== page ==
You did it. You did all the research — compared prices, models, and years – negotiated with the seller, and finally purchased your first (or next) vehicle. Congratulations. There’s nothing like that new (to you) car smell. Don’t celebrate just yet, though, because there are some things you need to do in the days following your purchase. Don’t worry, though, we’re here to help you out.
Assuming you’ve already found a vehicle (be it privately or from a dealership), the next step would be to pay up. You can negotiate with the seller or the dealership and there are plenty of resources out there to help you determine a fair price. Autotrader.ca is one such resource. You should also check out carfax.ca who also provide you with a full history of the vehicle.
Once a fair price is agreed to, you’ll need to decide whether you want to finance the car (pay for it in weekly, bi-weekly, or monthly instalments) or buy it outright (leasing used cars is Canada is more the exception than the norm).
The advantage to financing is that you won’t be required to foot the entire bill up-front. However, you will have to pay interest which means the overall cost of the car will be more if you choose that route.
Fill out the necessary paperwork
There are three things you must fill out before driving the car off the lot:
- A used vehicle information package (UVIP)
- Vehicle permit
- Bill of sale
Then, you’ll sign the ownership documents and the vehicle will be yours.
Visit Ratehub.ca’s car buying guide: How to buy a car
Get your insurance sorted
You might have compared the best insurance quotes while researching the vehicle – smart move. Car insurance is costlier than gas, and there are big savings you can find by shopping around.
But, if you didn’t, don’t fret. We get it: You may have been distracted by your car search, which, we admit, is more fun than doing insurance research.
Now would be the time to decide who you would like to insure your car and what insurance you’d like to sign up for.
Car insurance in Ontario and across the country have minimums and standards. However, collision and comprehensive are not standard. Collision protects your car if it’s damaged in an accident. Comprehensive protects your car if it’s damaged while parked (think extreme weather like flooding and falling trees).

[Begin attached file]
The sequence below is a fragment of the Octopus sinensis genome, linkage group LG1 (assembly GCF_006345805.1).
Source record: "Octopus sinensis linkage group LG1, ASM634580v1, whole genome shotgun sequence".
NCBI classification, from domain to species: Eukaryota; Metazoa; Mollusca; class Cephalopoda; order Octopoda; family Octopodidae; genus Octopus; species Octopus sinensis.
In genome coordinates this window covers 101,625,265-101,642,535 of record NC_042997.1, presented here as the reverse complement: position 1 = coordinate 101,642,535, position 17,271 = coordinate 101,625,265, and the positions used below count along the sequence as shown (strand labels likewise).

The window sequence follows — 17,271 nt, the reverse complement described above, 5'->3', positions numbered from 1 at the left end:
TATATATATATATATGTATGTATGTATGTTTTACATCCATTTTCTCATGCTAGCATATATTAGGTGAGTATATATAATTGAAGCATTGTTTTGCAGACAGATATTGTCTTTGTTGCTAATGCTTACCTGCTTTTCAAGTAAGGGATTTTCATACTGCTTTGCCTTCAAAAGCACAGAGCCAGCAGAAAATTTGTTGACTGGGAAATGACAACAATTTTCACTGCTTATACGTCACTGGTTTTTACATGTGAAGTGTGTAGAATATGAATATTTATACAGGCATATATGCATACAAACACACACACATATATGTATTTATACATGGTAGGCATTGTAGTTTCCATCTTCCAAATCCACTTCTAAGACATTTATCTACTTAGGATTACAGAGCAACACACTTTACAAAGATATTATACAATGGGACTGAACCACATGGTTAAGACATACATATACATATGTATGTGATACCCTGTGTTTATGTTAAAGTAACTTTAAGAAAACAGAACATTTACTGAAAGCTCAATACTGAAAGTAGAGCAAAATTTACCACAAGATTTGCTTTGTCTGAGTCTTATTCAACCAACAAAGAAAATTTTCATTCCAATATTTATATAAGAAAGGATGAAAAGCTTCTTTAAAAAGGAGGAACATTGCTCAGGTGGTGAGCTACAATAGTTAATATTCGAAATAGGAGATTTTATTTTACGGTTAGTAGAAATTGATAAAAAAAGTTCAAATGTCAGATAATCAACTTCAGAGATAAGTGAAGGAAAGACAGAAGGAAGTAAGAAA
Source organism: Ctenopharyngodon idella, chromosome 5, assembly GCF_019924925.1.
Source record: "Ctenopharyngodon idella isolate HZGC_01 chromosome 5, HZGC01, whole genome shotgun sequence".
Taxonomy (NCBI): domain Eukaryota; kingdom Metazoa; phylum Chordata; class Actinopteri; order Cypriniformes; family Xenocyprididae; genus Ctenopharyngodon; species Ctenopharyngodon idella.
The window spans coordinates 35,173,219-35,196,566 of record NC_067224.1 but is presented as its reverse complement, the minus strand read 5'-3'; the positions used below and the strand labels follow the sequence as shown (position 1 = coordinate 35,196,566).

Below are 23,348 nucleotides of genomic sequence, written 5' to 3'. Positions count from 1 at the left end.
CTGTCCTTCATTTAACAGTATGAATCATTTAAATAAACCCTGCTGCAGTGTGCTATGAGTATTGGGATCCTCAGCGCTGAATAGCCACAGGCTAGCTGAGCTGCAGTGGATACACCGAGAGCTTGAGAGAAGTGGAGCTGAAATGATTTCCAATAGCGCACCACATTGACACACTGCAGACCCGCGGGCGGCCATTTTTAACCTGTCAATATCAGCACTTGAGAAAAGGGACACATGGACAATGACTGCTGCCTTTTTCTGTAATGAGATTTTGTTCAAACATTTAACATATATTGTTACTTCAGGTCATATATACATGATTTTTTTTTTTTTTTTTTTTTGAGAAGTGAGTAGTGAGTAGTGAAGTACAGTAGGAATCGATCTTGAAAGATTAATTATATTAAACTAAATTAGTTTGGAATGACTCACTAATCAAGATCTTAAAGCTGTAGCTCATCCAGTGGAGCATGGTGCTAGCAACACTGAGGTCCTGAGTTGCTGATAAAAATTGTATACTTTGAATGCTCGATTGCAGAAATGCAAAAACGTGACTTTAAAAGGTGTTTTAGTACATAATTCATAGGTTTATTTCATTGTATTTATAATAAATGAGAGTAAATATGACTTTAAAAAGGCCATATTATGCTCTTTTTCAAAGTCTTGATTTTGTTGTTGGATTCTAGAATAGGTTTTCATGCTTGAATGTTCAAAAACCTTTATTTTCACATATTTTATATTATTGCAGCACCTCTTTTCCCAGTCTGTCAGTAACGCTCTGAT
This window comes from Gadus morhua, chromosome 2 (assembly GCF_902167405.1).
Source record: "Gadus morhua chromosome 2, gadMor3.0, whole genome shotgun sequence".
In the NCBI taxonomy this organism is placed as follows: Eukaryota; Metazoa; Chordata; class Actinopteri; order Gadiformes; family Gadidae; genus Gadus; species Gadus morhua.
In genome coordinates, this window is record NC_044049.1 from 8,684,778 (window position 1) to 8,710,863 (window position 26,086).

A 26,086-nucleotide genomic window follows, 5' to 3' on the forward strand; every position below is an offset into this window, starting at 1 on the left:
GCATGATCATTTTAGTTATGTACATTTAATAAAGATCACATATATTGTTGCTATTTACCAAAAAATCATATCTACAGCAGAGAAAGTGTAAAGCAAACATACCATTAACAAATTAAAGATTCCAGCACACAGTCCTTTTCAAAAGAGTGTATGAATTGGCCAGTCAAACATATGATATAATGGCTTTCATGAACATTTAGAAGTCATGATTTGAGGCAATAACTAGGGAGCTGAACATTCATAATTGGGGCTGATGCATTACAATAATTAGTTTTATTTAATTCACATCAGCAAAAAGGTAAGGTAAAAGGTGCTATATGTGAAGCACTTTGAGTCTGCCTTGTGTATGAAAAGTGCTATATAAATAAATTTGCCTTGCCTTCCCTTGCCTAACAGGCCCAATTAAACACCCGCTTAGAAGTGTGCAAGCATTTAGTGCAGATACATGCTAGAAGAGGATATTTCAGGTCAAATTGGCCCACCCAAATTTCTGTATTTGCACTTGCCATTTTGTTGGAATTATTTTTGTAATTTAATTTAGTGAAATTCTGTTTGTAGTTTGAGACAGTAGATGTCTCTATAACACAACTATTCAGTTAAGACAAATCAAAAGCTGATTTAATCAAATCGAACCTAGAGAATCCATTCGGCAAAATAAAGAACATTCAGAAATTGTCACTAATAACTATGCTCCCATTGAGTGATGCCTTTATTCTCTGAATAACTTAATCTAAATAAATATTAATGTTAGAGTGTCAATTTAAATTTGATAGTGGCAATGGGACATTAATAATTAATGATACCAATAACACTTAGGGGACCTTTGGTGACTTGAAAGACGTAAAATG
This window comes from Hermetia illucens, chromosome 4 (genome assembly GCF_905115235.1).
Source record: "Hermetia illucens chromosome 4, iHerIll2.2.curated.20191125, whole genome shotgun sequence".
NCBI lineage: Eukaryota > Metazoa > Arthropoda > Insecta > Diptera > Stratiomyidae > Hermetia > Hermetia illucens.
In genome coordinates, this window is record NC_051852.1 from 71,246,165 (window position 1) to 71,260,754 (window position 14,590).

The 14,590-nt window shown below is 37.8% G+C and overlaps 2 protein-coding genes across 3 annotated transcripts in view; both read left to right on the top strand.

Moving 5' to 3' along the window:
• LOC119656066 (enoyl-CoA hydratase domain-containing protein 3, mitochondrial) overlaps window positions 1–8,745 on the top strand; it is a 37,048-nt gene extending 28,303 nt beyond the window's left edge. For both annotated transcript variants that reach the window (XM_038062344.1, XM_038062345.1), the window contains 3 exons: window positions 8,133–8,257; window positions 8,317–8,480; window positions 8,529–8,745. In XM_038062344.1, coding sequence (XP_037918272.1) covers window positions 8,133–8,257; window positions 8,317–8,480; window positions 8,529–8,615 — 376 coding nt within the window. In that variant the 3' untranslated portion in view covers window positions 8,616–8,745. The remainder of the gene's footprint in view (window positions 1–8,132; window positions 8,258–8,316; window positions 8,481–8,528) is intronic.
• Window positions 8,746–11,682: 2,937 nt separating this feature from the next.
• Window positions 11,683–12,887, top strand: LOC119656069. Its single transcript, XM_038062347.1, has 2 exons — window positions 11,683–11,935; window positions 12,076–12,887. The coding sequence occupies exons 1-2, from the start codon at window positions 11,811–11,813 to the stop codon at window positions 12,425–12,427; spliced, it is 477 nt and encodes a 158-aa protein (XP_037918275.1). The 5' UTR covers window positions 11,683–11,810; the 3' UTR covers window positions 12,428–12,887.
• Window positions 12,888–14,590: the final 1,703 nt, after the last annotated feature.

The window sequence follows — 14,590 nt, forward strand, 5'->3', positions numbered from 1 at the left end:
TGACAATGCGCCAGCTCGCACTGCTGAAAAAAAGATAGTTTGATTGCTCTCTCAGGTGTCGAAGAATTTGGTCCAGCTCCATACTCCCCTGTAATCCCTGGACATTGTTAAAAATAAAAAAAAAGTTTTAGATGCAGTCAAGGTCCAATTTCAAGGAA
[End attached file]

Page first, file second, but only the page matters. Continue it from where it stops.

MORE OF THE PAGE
If your new-to-you car is only worth $4,000, and your collision or comprehensive deductible (the amount you pay before insurance covers the rest) is set at $500, your potential payout would be $3,500. Follow a 10 percent rule to know whether you should have collision on your car. If the amount of the deductible you pay for collision and comprehensive is greater than 10 percent of your potential payout, insurance experts recommend dropping these optional coverages. With our example, the deductible is $500, the payout is $3,500 and 10 percent of that is $350, so, in this case, opt out of collision and comprehensive if you can afford to buy or lease a new (or used) car. One final note, if you leased, you usually can’t forego collision and comprehensive coverage.
Before you register your vehicle, you’ll need to get proof of insurance. You’ll also need to keep your proof of insurance on you whenever you drive (most people keep it in the glove box, but in some provinces you can have a digital pink slip on your cell phone).
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You’re almost there. The final steps include registering your ownership. To do so, you’ll need to have the following:
- Your driver’s license
- Safety and emissions certificates
- Proof of purchase
- Original vehicle permit
- Completed UVIP forms
Get your license plate and sticker
Once those are all in order, you can get your license plate and sticker from your provincial service centre (in Ontario, that’s ServiceOntario).
You have to renew your stickers yearly or every two years.
That’s it. Now you’re all set to drive your new-ish vehicle.
The Bottom Line
Buying a car is exciting and it comes with a lot of responsibility. If buying it was hard, just think of the paperwork and the back and forth that comes if you’re in a collision. Drive safe, not distracted, and please don’t drink (or consume cannabis) and drive. Happy driving.